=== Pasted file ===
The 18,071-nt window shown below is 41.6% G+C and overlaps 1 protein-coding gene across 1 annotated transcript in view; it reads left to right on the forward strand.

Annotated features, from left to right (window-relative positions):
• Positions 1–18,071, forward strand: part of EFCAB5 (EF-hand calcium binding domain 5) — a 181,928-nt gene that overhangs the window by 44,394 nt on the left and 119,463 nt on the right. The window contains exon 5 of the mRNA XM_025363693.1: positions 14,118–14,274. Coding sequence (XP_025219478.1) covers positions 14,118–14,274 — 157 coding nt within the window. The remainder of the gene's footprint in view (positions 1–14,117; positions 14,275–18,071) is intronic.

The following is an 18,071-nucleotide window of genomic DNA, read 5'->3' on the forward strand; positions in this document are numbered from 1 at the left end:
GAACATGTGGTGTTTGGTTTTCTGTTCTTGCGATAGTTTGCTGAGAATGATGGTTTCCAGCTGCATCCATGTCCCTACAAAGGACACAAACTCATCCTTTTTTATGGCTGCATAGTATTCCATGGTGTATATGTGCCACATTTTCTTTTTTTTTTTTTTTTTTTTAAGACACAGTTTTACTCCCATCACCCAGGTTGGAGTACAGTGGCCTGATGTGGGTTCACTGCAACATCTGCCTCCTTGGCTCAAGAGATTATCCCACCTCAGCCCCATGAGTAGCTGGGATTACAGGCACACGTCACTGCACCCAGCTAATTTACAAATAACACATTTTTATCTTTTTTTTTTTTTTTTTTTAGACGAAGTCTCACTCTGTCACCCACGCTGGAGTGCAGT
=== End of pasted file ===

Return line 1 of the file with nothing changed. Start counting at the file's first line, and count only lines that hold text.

The 18,071-nt window shown below is 41.6% G+C and overlaps 1 protein-coding gene across 1 annotated transcript in view; it reads left to right on the forward strand.